Author: Francesco Romani (Red Hat)
The podresources API is an API served by the kubelet locally on the node, which exposes the compute resources exclusively allocated to containers. With the release of Kubernetes 1.28, that API is now Generally Available.
The kubelet can allocate exclusive resources to containers, likeCPUs, granting exclusive access to full coresor memory, either regions or hugepages. Workloads which require high performance, or low latency (or both) leverage these features. The kubelet also can assign devices to containers. Collectively, these features which enable exclusive assignments are known as "resource managers".
Without an API like podresources, the only possible option to learn about resource assignment was to read the state files the resource managers use. While done out of necessity, the problem with this approach is the path and the format of these file are both internal implementation details. Albeit very stable, the project reserves the right to change them freely. Consuming the content of the state files is thus fragile and unsupported, and projects doing this are recommended to consider moving to podresources API or to other supported APIs.
The podresources API was initially proposed to enable device monitoring. In order to enable monitoring agents, a key prerequisite is to enable introspection of device assignment, which is performed by the kubelet. Serving this purpose was the initial goal of the API. The first iteration of the API only had a single function implemented,
List, to return information about the assignment of devices to containers. The API is used by multus CNI and byGPU monitoring tools.
Since its inception, the podresources API increased its scope to cover other resource managers than device manager. Starting from Kubernetes 1.20, the
List API reports also CPU cores and memory regions (including hugepages); the API also reports the NUMA locality of the devices, while the locality of CPUs and memory can be inferred from the system.
In Kubernetes 1.21, the API gainedthe
GetAllocatableResources function. This newer API complements the existing
List API and enables monitoring agents to determine the unallocated resources, thus enabling new features built on top of the podresources API like aNUMA-aware scheduler plugin.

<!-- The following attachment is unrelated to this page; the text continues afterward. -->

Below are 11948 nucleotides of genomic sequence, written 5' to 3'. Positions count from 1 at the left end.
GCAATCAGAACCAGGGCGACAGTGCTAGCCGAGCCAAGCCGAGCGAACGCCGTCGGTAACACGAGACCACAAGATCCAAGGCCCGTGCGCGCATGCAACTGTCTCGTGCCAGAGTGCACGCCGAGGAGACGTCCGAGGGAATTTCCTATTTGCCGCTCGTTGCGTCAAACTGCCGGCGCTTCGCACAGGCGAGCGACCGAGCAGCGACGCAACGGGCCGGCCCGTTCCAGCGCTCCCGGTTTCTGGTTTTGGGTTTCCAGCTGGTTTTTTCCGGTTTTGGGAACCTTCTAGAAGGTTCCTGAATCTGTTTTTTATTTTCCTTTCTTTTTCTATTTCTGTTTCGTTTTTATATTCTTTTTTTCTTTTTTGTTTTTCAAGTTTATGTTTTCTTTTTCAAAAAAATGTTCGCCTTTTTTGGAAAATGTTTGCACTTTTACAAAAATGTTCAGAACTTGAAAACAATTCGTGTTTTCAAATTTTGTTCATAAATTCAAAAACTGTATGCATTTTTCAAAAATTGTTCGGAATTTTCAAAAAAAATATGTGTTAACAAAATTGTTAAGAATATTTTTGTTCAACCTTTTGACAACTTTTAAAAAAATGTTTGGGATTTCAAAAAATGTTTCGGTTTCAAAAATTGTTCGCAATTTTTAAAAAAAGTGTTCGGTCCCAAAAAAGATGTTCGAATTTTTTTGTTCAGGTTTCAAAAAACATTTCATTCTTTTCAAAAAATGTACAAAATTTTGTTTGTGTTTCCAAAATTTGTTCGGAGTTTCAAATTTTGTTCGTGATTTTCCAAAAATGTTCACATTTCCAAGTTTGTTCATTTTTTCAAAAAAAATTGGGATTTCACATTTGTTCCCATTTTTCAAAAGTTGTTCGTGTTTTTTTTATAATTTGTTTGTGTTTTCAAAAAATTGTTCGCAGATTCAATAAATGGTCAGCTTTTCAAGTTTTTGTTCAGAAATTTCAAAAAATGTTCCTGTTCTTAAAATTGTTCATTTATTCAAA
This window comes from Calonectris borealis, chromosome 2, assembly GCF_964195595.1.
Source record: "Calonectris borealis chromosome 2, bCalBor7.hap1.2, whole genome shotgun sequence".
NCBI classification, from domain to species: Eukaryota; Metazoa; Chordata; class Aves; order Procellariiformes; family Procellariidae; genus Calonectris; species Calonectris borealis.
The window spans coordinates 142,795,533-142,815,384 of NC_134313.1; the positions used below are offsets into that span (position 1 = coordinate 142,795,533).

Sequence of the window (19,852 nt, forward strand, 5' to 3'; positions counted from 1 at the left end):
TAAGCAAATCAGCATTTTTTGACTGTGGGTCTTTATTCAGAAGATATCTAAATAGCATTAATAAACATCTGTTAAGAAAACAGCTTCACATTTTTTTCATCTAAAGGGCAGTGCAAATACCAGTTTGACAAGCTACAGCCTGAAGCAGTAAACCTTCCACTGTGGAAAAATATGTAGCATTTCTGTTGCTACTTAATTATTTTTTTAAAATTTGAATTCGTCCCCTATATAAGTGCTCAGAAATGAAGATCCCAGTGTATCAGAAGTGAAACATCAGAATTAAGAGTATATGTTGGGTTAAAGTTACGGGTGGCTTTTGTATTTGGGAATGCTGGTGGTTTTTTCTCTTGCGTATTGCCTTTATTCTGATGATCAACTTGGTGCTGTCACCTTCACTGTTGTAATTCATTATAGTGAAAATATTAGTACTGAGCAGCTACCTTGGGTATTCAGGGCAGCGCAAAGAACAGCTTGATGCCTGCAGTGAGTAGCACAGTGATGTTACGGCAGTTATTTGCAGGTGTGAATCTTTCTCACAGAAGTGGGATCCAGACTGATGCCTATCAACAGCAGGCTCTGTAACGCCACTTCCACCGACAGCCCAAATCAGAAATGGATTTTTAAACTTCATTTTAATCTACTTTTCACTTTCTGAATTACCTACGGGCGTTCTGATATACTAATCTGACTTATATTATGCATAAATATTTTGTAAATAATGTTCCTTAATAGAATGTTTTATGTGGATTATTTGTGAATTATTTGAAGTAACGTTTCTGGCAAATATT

Finally, in Kubernetes 1.27, another function,
Get was introduced to be more friendly with CNI meta-plugins, to make it simpler to access resources allocated to a specific pod, rather than having to filter through resources for all pods on the node. The
Get function is currently alpha level.
The podresources API is served by the kubelet locally, on the same node on which is running. On unix flavors, the endpoint is served over a unix domain socket; the default path is
/var/lib/kubelet/pod-resources/kubelet.sock. On windows, the endpoint is served over a named pipe; the default path is
In order for the containerized monitoring application consume the API, the socket should be mounted inside the container. A good practice is to mount the directory on which the podresources socket endpoint sits rather than the socket directly. This will ensure that after a kubelet restart, the containerized monitor application will be able to re-connect to the socket.
An example manifest for a hypothetical monitoring agent consuming the podresources API and deployed as a DaemonSet could look like:
image: podresources-monitor:latest # just for an example
- mountPath: /host-podresources
I hope you find it straightforward to consume the podresources API programmatically. The kubelet API package provides the protocol file and the go type definitions; however, a client package is not yet available from the project, and the existing code should not be used directly. The recommendedapproach is to reimplement the client in your projects, copying and pasting the related functions like for example the multus project is doing.
When operating the containerized monitoring application consuming the podresources API, few points are worth highlighting to prevent "gotcha" moments:
- Even though the API only exposes data, and doesn't allow by design clients to mutate the kubelet state, the gRPC request/response model requires read-write access to the podresources API socket. In other words, it is not possible to limit the container mount to
- Multiple clients are allowed to connect to the podresources socket and consume the API, since it is stateless.
- The kubelet has built-in rate limits to mitigate local Denial of Service attacks from misbehaving or malicious consumers. The consumers of the API must tolerate rate limit errors returned by the server. The rate limit is currently hardcoded and global, so misbehaving clients can consume all the quota and potentially starve correctly behaving clients.
For historical reasons, the podresources API has a less precise specification than typical kubernetes APIs (such as the Kubernetes HTTP API, or the container runtime interface). This leads to unspecified behavior in corner cases. An effort is ongoing to rectify this state and to have a more precise specification.
An effort is ongoing to recommend or create a reference client package ready to be consumed.
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